The full economic fallout of COVID-19 is still unknown, but early evidence shows that young people are already feeling the squeeze. The Seattle Times headline on April 15, 2020, says it all: “Washington young adults are getting slammed financially by coronavirus crisis, new survey shows.” It goes on to cite some alarming data: 37% of Washingtonians aged 18-29 have lost their job due to the pandemic, with 48% reporting a reduction in pay or hours — higher than any other age group.

After the Great Recession in 2008, young people experienced 16.2% unemployment, twice the national adult rate, even five years out. Now in their 30s, they will never recapture the lost earnings or opportunity from this time. We cannot let this happen again.

That’s why Career Connect Washington (CCW) is doubling down on building viable pathways to college and career for 15- to 29-year-olds and delivering more pathways through virtual learning experiences. CCW works with both our K-12 schools as well as colleges and universities and has worked with partners throughout the state to build more than 150 programs in all sectors of our state’s economy. Whether it’s Avista’s Energy Pathways program in Spokane, the Kaiser/SEIU training fund series of apprenticeships in health care, a Controls Technology registered apprenticeship in Kitsap County co-created by McDonald Miller and Siemens, or a Semiconductor and Electronics Manufacturing Career Launch program in Vancouver, Washington, young people are eager to test drive career pathways while learning and earning to support themselves along the way.

CCW is poised and ready to help our state’s economy and our young adult workforce recover from this severe downturn. We are a coalition of industry, labor, education and community leaders who are creating work-based and academic programs for young people to explore, learn, and earn money and college-level credit. CCW is informed by the Swiss apprenticeship system and is designed to help train and retrain our young adult workforce for jobs in high-demand sectors. It is a model that has proven highly effective in blunting the worst effects of economic downturns. Following the Great Recession, the Swiss economy rebounded earlier than most countries, with a young adult labor participation rate similar to adult unemployment.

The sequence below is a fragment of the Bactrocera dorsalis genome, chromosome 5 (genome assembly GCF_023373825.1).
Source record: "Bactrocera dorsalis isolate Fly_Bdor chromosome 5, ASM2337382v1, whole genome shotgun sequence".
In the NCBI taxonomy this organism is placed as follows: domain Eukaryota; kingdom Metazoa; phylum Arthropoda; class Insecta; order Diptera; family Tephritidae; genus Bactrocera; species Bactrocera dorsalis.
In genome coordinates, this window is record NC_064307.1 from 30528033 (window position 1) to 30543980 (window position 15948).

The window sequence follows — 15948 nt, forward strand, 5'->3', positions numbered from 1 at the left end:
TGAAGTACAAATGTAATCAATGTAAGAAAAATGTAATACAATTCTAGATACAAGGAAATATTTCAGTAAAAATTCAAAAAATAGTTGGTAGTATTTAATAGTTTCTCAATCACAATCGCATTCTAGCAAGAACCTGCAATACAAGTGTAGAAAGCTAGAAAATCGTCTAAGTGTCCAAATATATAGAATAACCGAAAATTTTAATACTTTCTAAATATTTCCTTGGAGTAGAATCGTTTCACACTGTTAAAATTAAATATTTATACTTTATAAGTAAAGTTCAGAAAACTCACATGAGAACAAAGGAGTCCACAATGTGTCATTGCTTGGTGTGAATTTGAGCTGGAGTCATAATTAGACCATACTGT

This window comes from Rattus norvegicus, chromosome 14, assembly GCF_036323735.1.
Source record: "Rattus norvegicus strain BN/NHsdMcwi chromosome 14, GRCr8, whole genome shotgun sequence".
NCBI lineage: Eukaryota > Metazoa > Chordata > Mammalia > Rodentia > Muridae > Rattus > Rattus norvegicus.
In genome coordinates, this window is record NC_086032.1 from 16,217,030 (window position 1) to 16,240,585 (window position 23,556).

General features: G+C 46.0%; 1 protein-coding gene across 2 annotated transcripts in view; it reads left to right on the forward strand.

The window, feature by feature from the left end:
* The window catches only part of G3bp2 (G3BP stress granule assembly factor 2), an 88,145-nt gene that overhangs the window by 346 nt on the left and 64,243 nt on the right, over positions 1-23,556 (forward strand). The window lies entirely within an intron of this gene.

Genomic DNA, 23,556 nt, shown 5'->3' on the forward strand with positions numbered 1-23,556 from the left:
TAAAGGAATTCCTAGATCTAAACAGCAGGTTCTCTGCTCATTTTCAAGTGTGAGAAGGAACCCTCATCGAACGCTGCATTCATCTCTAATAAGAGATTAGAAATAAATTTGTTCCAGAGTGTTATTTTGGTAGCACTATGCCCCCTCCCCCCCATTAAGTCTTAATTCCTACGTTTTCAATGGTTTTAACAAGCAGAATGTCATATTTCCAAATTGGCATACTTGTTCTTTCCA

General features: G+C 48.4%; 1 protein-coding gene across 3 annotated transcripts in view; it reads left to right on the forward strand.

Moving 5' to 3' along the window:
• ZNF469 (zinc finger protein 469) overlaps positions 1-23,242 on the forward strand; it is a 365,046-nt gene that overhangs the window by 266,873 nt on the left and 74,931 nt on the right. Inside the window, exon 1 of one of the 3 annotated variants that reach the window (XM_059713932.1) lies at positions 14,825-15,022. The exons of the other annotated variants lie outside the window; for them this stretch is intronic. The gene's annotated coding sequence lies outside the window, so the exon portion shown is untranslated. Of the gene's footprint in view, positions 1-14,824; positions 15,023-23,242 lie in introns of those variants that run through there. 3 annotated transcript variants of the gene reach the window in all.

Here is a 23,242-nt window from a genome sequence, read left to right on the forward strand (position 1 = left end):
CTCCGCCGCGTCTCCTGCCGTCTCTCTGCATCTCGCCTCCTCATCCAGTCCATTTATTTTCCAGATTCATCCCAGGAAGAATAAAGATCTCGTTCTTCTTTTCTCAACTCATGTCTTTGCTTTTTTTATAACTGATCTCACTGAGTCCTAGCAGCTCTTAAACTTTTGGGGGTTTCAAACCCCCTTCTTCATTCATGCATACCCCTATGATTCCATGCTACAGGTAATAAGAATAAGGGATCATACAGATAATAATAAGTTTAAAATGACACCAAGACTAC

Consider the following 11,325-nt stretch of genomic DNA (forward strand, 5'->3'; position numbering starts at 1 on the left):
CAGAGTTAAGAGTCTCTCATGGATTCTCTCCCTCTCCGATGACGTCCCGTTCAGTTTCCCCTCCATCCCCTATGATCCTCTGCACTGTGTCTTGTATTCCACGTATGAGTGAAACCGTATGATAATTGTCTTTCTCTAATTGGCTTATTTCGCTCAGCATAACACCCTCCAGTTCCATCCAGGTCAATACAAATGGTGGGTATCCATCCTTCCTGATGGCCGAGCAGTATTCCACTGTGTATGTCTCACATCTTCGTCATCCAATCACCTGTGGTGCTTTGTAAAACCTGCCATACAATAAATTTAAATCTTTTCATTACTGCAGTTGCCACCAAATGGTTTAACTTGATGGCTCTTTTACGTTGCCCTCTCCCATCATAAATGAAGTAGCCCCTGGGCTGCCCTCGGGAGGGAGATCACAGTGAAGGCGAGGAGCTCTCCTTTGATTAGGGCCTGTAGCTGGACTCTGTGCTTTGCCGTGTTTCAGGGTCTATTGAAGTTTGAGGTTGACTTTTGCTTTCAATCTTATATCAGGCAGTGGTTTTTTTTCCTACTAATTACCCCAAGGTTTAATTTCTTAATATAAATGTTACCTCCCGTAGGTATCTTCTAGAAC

CCW gives young adults meaningful, on-the-job experience, paired with relevant classroom learning, in industries that need workers now and in the future like health care, technology, manufacturing, life sciences, aerospace and more. Career connected learning provides a progression of experiences, starting early in elementary and middle schools with Career Explore job fairs and worksite tours; advancing to Career Prep, which includes internships and job shadowing; and culminating in Career Launch, which includes work-based and academic learning with local employers, including registered apprenticeships. This teaches crucial skills needed for success in college and career, and can help students learn what kind of career and work environment best fits them while earning money, college credit and high-demand industry certifications.

To immediately address the needs of students who are staying home for the remainder of the school year, CCW is offering CareerConnect@Home (online: st.news/careerconnect), a monthlong opportunity for students to hear from and interact with leaders from Washington industries and employers. Each school day in May at 3:30 p.m., employers, labor organizations and nonprofits will host a live, online discussion about their industry and their work. Students can ask questions of employer panelists and participate in employer-developed challenges. CareerConnect@Home will provide an outlet for students who may feel isolated at home to look toward the future rather than the current headlines. Although school buildings across Washington are closed through the end of the school year, students should not have to miss out on critical career exploration programs that expose them to new industries, jobs and academically connected career pathways.

CareerConnect@Home is just the first step in expanding and developing new pathways for the next generation of Washingtonians. We have a lot of work ahead of us to ensure that our state recovers fully from this crisis and that we are engaging the skills, imagination and talents of our young people as we do so. Join Career Connect Washington in making sure our young people emerge from this crisis inspired by their potential and on a pathway to their future.